Where would we find you when you’re not at work?

Depends on what city I’m in. The MET is one of my most favorite places in the world certainly. There and the beach.  

Would you intern for yourself?

Well, I work for myself for free most of the time, so yes! I’ve had people offer to intern for me, but I don’t have a real work space or even the time to figure out how I could make them the most useful. I’d probably just talk too much and try and cook them lunch and never get anything done. That sounds like fun though!

  • 8

    Aidan Koch: Symmetry

  • 9

    Aidan Koch: Symmetry

  • 4

    Aidan Koch:

  • 2

    Aidan Koch: Sleeping Mountains

  • 14

    Aidan Koch: The Blonde Woman

  • 12

    Aidan Koch: The Blonde Woman

  • 13

    Aidan Koch: The Blonde Woman

Ls-300

Posted by Liv Siddall

Liv joined It’s Nice That as an intern in 2011 and is now one of our editors. She oversees itsnicethat.com and has a particular interest in illustration, photography and music videos. She is also a regular guest and sometime host on our Studio Audience podcast.

Most Recent: Illustration View Archive

  1. Edithcarron-list-2-int

    How’s this for a delightful collection of images? Edith Carron is a French illustrator who has been working out of Berlin for the past seven years, and her portfolio comprises a beguiling combination of fun, socially-conscious and mischievous themes delivered in coloured pencil and print. And it’s fantastic. So much so, in fact, that The New York Times, Zeit Campus Magazin and Suddeutsche Zeitung Magazin are only three from a client list longer than we care to count who have commissioned Edith to make first-rate work, including this wonderful cover for Revue Citrus, depicting two male footballers in a loving embrace before their fans. Edith also generously posts a collection of personal work in her Journal, in which she takes snapshots from every day life and makes them look like something out of a technicolour children’s book-inspired dream. What a treat.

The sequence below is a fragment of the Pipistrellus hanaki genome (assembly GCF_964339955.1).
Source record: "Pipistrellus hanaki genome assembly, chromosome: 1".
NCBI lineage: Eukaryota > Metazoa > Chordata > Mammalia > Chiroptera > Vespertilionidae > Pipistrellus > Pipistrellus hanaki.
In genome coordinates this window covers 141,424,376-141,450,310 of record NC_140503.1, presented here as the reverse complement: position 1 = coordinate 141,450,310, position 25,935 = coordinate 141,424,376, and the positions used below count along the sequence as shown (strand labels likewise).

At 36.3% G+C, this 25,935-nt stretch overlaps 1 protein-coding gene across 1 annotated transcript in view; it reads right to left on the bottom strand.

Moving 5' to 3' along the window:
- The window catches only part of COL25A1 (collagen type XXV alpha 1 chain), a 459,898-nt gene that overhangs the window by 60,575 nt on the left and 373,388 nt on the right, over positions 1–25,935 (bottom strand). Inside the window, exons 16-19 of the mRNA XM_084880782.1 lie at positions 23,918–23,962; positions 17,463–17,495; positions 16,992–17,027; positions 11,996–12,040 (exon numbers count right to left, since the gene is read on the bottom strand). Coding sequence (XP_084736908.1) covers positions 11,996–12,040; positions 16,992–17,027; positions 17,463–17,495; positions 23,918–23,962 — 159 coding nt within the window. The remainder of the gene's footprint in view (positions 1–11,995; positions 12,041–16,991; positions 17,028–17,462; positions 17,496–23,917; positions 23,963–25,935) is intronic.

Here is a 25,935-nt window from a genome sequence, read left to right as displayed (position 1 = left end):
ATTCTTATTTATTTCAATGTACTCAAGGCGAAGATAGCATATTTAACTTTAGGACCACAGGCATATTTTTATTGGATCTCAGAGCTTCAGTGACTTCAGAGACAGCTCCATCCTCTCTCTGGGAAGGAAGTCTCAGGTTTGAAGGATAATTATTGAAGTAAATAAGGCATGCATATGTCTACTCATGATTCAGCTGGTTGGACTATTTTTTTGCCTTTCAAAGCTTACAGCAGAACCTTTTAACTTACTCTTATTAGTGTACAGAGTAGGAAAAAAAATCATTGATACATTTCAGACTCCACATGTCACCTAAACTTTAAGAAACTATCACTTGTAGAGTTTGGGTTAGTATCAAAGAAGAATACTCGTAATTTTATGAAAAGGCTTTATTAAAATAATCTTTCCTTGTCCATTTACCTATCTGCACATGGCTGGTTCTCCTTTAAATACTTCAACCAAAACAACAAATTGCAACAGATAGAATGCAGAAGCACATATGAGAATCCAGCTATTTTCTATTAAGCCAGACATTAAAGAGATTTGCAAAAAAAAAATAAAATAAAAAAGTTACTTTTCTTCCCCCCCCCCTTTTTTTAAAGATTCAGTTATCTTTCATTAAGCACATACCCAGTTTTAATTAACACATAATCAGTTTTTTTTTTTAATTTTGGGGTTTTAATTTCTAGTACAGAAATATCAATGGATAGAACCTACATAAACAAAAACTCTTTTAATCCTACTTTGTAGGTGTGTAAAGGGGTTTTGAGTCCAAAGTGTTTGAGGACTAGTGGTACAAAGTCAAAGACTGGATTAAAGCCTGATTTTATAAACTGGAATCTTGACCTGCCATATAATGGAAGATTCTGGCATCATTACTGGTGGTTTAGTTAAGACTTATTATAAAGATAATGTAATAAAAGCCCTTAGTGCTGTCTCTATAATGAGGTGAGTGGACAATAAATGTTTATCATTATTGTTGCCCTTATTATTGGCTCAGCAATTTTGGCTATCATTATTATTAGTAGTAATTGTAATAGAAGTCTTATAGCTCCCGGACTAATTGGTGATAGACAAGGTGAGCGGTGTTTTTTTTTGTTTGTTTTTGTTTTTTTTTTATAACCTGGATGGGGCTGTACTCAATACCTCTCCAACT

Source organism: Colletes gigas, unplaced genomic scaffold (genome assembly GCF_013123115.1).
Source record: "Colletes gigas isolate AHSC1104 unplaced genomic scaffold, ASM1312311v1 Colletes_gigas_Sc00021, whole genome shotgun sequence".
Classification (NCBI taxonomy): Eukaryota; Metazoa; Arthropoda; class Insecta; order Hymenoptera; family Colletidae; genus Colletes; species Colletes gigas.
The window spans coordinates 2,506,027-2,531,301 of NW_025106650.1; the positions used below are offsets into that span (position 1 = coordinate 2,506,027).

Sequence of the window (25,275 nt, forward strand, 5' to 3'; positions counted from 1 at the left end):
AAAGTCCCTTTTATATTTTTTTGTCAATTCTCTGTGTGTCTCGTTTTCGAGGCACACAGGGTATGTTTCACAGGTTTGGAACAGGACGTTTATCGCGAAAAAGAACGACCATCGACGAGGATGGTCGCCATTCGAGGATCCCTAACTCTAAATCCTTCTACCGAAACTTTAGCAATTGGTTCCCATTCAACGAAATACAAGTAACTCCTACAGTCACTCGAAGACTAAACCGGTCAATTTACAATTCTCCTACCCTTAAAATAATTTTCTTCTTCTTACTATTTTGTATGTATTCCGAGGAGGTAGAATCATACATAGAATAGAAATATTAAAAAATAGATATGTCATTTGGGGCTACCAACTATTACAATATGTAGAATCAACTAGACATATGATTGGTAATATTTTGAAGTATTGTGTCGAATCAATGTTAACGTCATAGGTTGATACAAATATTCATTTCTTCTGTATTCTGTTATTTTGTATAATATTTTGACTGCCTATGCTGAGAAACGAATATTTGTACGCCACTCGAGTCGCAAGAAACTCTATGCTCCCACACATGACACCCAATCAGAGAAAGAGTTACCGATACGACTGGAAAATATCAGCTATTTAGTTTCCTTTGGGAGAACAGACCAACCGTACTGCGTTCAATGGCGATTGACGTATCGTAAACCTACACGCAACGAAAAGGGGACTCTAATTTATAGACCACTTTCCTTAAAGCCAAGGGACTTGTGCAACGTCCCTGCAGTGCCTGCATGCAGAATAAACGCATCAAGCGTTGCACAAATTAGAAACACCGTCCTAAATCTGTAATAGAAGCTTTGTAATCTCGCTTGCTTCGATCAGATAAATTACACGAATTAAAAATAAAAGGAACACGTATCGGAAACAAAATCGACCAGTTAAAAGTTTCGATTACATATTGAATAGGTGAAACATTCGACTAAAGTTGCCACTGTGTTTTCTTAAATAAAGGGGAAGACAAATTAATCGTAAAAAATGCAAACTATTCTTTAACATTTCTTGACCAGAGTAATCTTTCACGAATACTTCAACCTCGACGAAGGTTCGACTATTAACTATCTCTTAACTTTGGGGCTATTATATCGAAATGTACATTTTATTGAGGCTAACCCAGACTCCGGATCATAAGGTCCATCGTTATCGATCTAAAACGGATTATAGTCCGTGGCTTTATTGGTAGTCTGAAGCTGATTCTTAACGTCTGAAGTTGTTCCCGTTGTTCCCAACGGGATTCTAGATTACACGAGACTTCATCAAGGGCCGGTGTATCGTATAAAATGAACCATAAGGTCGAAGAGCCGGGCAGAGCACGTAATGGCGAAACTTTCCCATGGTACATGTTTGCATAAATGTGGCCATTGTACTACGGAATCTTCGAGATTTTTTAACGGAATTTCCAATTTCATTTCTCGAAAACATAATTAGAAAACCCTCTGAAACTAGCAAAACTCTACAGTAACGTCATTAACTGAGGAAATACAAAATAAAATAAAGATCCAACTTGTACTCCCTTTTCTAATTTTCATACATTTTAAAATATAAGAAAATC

2. Martinnicolausson-int-list

    It is almost exactly a year since Swedish illustrator Martin Nicolausson last appeared on the site but if it’s to become an annual tradition to check back in on his work, then you won’t find me complaining. Martin has considerable and versatile talents and particularly excels in editorial work for the likes of Icon, New Humanist and Wallpaper* magazines. But there’s also some charming self-initiated work among his recent updates, including a series dedicated to golf which actually makes this stuffy sport seem pretty darn appealing. His colour palette is often muted but he makes the most of every visual decision to ensure maximum, if sometimes quiet, impact.